●Vitamin supplementation is known to be effective in some specific clinical situations:
•In women who could become pregnant, we recommend supplementation with folic acid (Grade 1A). (See “Folic acid supplementation in pregnancy”.)
•In most older adults, particularly those at increased risk of falls, we suggest supplementation with vitamin D (Grade 2B). We administer 1000 units of vitamin D daily, depending on dietary intake. Other experts, including other authors for UpToDate, use somewhat lower daily doses of vitamin D. (See ‘Falls’ above and “Vitamin D deficiency in adults: Definition, clinical manifestations, and treatment”.)
In children in developing countries, vitamin A supplementation reduces mortality, presumably by strengthening the immune system against common infections.
●High doses of vitamins, especially fat-soluble vitamins, are toxic and some may be risky even at doses short of toxicity.
Vitamin A supplementation is known to have harms, particularly in certain populations:
•In women in the first trimester of pregnancy, vitamin A at doses >10,000 international units increases the risk of birth defects. (See ‘Birth defects’ above.)
•In unselected adults, vitamin A supplementation may increase the risk of osteoporosis, especially in women at increased risk or in people with a high dietary intake of vitamin A. (See ‘Fractures’ above.)
•High-dose vitamin A may increase cardiovascular mortality. (See ‘Cardiovascular disease’ above.)
•Beta-carotene apparently increases the risk of lung cancer in adults at increased risk because of smoking or asbestos exposure. (See ‘Cancer’ above.)
High-dose vitamin C apparently increases the risk of kidney stones. (See ‘Kidney stones’ above.)
●A large and growing research literature suggests many other harms and benefits of vitamins, but so far without high enough quality evidence to change clinical decision-making, except as noted above. Specifically, the possibility raised by observational studies that folic acid, vitamin B12 and vitamin B6 supplementation might prevent cardiovascular disease by lowering homocysteine has not been consistently supported by results of randomized trials. Similarly, the hypothesis that antioxidants prevent cardiovascular disease and cancer has also not been borne out by results of randomized trials. Also, in adults in developed countries, vitamin D supplementation appears to have little or no effect on bone mineral density in the short term. (See ‘Antioxidant vitamins’ above and ‘Osteoporosis’ above and “Overview of homocysteine”, section on ‘Supplementation in the general population’.)
●Genetic factors may affect how vitamins are metabolized and the consequences of supplementation in various clinical situations and doses. Not enough is yet known to use genetic information to guide clinical decisions about vitamin dose and deficiencies, but that information is likely to become available. (See ‘Introduction’ above.)


#8

Eating only a version of Soylent that did not have the added vitamins would not be a balanced diet.

Soylent is vitamin supplemented to try to achieve the perfect average human balance.

So, does it? Not sure, but I think Soylent is doing ok. @horsfield is not dead.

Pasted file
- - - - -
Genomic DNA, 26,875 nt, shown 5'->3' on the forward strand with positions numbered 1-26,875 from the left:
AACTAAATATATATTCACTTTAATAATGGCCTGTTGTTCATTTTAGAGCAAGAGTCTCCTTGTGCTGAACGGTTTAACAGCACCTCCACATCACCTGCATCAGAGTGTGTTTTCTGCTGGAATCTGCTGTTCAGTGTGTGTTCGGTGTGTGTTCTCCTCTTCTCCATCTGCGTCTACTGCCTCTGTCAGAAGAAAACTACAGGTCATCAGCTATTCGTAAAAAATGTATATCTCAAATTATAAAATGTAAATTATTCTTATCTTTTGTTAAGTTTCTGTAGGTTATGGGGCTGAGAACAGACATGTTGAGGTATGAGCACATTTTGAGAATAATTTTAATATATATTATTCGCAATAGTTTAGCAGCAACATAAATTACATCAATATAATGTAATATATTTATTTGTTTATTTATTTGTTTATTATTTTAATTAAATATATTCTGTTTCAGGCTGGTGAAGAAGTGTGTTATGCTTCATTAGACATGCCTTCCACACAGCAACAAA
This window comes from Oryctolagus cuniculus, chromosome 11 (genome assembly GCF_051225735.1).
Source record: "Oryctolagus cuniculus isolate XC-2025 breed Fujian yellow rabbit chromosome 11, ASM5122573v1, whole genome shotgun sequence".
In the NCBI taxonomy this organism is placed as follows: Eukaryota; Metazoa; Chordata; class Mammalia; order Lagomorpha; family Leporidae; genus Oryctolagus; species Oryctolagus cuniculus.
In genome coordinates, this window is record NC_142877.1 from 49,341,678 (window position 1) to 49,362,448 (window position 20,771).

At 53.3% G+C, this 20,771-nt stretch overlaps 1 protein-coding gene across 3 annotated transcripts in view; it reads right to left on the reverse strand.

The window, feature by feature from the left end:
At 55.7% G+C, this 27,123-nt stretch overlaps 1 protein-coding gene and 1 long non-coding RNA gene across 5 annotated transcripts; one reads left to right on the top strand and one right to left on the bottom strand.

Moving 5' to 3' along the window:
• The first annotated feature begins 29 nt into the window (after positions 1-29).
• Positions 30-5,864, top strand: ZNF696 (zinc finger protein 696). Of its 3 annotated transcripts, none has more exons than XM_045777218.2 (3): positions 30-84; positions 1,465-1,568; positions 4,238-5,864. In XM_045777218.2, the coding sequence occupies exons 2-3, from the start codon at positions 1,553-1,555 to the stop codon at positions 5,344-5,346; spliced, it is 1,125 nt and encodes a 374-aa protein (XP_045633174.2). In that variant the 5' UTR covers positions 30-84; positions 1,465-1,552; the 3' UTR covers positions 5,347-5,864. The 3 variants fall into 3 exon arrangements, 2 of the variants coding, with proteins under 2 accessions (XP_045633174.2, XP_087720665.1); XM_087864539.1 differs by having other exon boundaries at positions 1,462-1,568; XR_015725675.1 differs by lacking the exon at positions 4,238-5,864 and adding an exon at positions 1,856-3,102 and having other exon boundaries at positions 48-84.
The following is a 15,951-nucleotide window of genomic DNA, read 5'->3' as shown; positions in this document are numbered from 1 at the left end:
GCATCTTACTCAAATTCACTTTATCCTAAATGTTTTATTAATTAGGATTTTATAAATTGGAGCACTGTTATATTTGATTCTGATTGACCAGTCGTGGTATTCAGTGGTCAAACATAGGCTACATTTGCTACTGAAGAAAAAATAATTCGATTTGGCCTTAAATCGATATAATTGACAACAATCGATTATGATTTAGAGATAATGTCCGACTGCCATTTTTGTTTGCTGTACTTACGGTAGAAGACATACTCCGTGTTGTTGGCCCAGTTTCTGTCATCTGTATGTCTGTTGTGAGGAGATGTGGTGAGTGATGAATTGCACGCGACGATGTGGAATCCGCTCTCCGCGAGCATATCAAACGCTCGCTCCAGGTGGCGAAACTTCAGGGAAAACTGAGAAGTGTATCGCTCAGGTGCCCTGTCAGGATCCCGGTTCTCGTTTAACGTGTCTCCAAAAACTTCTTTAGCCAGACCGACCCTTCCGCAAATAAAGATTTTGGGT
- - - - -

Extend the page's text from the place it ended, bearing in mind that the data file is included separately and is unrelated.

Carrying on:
#9

I’ve been hearing the “you don’t need vitamins: just eat a balanced diet” crap for years. The problem for me is that I don’t want to eat a “balanced diet.” I hate salads and don’t particularly enjoy vegetables; they’re OK as an occasional snack or as a supplement to meat, but that’s it. I’d rather just take a vitamin pill and then eat what I want instead of trying to measure my leafy green intake.


#10

But only in mega doses over several weeks. Most of those kind of articles make it sound like if you got over the upper limit (UL) just a little just once your inside will melt.


#11

The argument that “you’re just going to pee it out” is a valid argument against the practice of drinking water.

Ask them to think about that.

Then, add this: urine come from the kidneys, which filter it out of the blood. If vitamins come out in the urine, then they WERE absorbed, because they got into the blood as surely as if they had been injected, and the blood bathes all your bodily tissues.

The real question is what effects the water-soluble vitamins have before some of it passes into urine.


#12

You claim that for the last year and a half you eaten nothing but Soylent during the week and mostly on the weekends. Have you lost weight, increase in stamina… Increased libido.lol. Anything you can share… I just started drinking Soylent and LOVE IT.


#14

I lost a lot of water weight when I first started. I have lost about 5ish pounds of actual weight since. I wasn’t overweight to begin with. I did notice that I wasn’t groggy in the morning when I first got up. My blood pressure has dropped to normal numbers. My cholesterol numbers improved. Haven’t gotten around to checking my blood sugar. I am not nearly as irritable as I was before.


#16

Thank you for the information… This was very helpful… How often did you consume Soylent and last during the first week I would get headaches periodically… Did you also encounter this?


#17

It took me a few weeks to finish eating all the solid food I had in the house at the time.

The general consensus on what is causing the headaches is the sudden drop in sodium and sudden increase in potassium causes our cells to swell. Some people are sensitive and it causes headaches. The good news is that this is temporary and once your body adjusts to the new levels the swelling will go down and the headaches will go away. The only recommendation I can make is to either up your salt intake or to slow your transition to Soylent. Also keep in mind sometimes a headache is just a headache and may or may not be related to your Soylent intake.


#18

This information was most helpful… I really appreciate it


#19

Alternatively add a little salt to each Soylent.


#20

#21

My apologies, for some reason I associated that with solid food salt content, not Soylent.


#22

Only if they are in the form of a normal pill, instead of an effervescent, dissolving tablet. Those have almost 100% bioavailability, as opposed to only 30% from normal tablets.